Despite its rock origins, hip hop — gangsta rap, to be specific — ruled the Coachella Valley Music and Arts Festival. Although Ice Cube wasn’t one of the three headliners, his Saturday night set on the main stage was arguably the most buzzed-about performance of the Indio fest’s second weekend. A purple cloud also hung over Coachella as music icon Prince, who headlined the festival in 2008, died a day before Weekend Two kicked off, prompting tributes from a slew of artists. Surprise guests also stole the show at Coachella, which over the years has become associated with a who’s who of celebrity friends. “I know it’s all about who you bring out,” as rapper Anderson .Paak put it best before introducing Kendrick Lamar and Dr. Dre.
Below are some of the best moments from the second weekend:
Party Over Here
Compton took over Coachella as the surviving members of N.W.A — Ice Cube, Dr. Dre, MC Ren and DJ Yella — reunited, performing together for the first time in almost 30 years during Cube’s Saturday set. Ren, Yella and Cube rapped their 1988 anthems “Straight Outta Compton” and “F— the Police” together as the massive crowd sang in unison.
“Is there a doctor in the motherf—ing house?” Cube then asked before Dre appeared following his absence from the previous weekend’s incomplete N.W.A reunion. The mega group, who last performed together in 1989, joined forces for “Still D.R.E.” and “California Love.” Eazy-E’s memory was also kept alive as Lil Eazy-E rapped his dad’s famous song, “Boyz-n-the-Hood.”
Cube also brought out fellow Compton rapper Lamar, who was the MVP at several shows this weekend, including SZA and Anderson .Paak’s sets, to assure the crowd “we gon’ be alright.” Even when he wasn’t surrounded by surprise guests, Cube still captivated the audience all on his own, as they hung onto every word in “You Can Do It,” “Gangsta Rap Made Me Do It” and “Go to Church.” It’s safe to says “It Was a Good Day” for Cube.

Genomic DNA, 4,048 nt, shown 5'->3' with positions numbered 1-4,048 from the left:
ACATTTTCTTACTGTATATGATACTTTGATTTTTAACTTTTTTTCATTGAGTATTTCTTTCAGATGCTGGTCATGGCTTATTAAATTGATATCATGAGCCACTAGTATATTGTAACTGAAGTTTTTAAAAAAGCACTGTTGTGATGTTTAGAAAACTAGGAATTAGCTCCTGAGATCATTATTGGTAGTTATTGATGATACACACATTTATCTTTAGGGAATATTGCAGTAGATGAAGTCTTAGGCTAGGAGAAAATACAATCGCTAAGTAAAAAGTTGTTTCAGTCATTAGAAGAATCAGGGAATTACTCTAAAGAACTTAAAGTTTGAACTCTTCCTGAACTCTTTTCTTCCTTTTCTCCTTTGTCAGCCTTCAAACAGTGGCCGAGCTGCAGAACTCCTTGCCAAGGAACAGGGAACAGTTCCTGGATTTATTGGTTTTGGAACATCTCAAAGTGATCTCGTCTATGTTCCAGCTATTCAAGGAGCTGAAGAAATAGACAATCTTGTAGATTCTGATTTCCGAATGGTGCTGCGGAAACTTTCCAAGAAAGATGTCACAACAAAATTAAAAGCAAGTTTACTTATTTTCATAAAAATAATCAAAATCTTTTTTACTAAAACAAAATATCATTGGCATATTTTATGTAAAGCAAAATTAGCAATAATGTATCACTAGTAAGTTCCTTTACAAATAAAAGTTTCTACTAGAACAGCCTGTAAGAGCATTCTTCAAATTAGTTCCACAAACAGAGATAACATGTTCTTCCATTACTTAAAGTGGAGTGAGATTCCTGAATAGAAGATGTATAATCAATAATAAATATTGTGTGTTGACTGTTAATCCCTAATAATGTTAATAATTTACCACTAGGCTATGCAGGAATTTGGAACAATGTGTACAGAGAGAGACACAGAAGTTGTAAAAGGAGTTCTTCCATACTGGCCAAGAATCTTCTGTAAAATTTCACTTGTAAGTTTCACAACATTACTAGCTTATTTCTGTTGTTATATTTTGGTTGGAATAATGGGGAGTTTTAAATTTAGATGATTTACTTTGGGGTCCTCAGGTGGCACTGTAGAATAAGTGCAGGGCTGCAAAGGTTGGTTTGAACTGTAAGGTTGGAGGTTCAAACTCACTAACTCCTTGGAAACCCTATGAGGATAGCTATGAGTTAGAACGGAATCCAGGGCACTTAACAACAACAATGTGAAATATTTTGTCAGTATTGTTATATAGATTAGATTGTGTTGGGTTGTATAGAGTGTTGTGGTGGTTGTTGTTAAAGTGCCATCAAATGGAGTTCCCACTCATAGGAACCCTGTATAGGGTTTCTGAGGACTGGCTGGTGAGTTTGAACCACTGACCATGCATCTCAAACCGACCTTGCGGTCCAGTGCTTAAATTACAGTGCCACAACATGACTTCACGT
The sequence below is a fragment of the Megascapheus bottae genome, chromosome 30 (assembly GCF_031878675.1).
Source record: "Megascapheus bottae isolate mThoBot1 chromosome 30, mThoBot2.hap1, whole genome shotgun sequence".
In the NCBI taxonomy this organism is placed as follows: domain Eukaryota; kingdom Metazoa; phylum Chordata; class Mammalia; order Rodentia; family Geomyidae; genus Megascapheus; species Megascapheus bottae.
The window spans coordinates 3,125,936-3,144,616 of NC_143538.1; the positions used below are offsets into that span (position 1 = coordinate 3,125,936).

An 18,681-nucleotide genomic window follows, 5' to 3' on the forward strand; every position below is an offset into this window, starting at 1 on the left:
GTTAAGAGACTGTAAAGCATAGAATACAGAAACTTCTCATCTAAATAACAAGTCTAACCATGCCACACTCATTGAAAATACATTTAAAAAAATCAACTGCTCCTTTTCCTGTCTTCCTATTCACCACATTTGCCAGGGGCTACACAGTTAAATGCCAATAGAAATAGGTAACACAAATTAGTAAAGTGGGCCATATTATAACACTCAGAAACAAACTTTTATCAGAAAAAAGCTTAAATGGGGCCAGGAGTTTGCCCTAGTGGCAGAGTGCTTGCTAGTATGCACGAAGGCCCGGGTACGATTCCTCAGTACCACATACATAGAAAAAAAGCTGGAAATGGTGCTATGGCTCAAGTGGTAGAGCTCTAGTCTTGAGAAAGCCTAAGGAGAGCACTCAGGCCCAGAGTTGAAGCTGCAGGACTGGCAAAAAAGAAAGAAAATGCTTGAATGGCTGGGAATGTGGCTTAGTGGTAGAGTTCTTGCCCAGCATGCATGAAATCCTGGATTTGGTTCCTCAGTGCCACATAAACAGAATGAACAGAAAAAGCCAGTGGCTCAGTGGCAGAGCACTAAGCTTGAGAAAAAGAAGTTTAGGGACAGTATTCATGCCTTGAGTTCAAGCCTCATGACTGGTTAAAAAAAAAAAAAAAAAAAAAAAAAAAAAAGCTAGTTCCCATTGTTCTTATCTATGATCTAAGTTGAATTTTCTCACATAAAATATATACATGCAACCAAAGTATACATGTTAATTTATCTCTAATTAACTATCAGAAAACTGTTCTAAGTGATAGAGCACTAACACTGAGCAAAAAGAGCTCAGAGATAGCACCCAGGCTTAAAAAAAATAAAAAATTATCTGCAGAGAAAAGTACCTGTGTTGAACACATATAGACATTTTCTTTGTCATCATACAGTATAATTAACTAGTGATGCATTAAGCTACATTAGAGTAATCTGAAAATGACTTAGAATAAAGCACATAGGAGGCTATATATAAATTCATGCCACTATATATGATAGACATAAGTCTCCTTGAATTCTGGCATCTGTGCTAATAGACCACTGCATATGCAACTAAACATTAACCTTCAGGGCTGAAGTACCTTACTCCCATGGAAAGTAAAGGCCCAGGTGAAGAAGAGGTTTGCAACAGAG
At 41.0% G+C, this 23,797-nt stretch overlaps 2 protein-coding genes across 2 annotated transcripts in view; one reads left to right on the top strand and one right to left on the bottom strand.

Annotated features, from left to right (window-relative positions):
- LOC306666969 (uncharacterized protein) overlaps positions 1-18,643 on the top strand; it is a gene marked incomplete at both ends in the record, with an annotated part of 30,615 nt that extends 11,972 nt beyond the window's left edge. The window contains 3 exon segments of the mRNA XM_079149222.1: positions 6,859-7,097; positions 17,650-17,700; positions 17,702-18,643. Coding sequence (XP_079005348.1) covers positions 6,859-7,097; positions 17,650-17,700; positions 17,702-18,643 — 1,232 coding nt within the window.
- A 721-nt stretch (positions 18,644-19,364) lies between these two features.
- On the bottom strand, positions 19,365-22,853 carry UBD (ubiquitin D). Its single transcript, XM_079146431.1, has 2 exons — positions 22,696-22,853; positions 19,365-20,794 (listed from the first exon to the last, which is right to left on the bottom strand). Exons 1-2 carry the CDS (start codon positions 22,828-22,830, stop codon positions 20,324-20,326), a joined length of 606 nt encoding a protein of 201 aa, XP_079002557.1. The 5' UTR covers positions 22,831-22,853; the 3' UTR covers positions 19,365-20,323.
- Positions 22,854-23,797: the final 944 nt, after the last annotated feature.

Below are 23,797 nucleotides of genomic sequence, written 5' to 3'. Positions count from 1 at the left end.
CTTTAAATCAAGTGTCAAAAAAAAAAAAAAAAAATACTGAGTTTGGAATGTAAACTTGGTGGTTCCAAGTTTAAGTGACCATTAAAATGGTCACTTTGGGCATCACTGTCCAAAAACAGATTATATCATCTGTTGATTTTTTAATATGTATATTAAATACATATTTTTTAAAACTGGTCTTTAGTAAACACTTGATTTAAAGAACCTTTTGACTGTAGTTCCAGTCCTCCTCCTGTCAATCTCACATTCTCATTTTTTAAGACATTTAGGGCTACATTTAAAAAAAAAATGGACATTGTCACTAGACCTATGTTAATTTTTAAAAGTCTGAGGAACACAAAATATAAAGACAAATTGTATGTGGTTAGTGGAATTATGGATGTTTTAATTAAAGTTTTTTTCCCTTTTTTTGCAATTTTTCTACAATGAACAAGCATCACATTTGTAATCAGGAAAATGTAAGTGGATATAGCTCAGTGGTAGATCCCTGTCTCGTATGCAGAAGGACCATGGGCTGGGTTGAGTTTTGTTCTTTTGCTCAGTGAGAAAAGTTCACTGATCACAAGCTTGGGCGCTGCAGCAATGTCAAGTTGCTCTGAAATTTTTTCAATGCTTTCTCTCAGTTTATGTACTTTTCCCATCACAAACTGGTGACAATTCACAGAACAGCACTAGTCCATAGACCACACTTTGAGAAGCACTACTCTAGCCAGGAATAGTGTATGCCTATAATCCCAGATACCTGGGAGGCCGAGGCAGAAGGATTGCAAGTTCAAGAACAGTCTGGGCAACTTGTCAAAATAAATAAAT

The music industry was dealt a catastrophic loss on Thursday when Prince was found dead in his Minnesota home at the age 57. Coachella artists paid tribute to The Purple One throughout the weekend, covering his most memorable hits — from “Purple Rain” to “When Doves Cry” to “I Would Die 4 U.” Even the fest’s signature palm trees glowed purple.
LCD Soundsystem, Usher, Ellie Goulding, Jack Ü, Mavis Staples, Jhene Aiko, Joey Bada$$, Sufjan Stevens, Gallant and others honored the music legend. Headliner LCD Soundsystem dedicated a large portion of their set to Prince, belting out their version of his 1981 classic “Controversy” after the stage’s three large screens played footage from his 2008 Coachella gig. The quote “From now on, this is Prince’s House” appeared at the end of the video tribute.
This Is Acting
Not even the most vivid acid trip could come close to the visual frenzy of Sia’s Sunday night set. The songstress stood at the center of the stage, sporting a half-blonde-half-black wig with bangs that obscured her face, as her proxies acted out the struggles with mental health, addiction and fame chronicled in her songs. Sia’s set was a performance piece upon itself that challenged the art at the fest. The singer’s soaring vocals moved the crowd, as she remained motionless.
Her mini-me Maddie Zeigler and several other dancers emerged from Sia’s dress as the Australian singer-songwriter opened the set with her hit “Alive.” Other celebrities like Kristen Wiig, Paul Dano and Tig Notaro, who all sported similar hairpieces, performed to the songs live or in prerecorded segments, showing a range of raw emotions. Zeigler contorted, twitched, spasmed and convulsed throughout the night, closing the show with her now-trademark dance number to “Chandelier.” It was a vision to behold.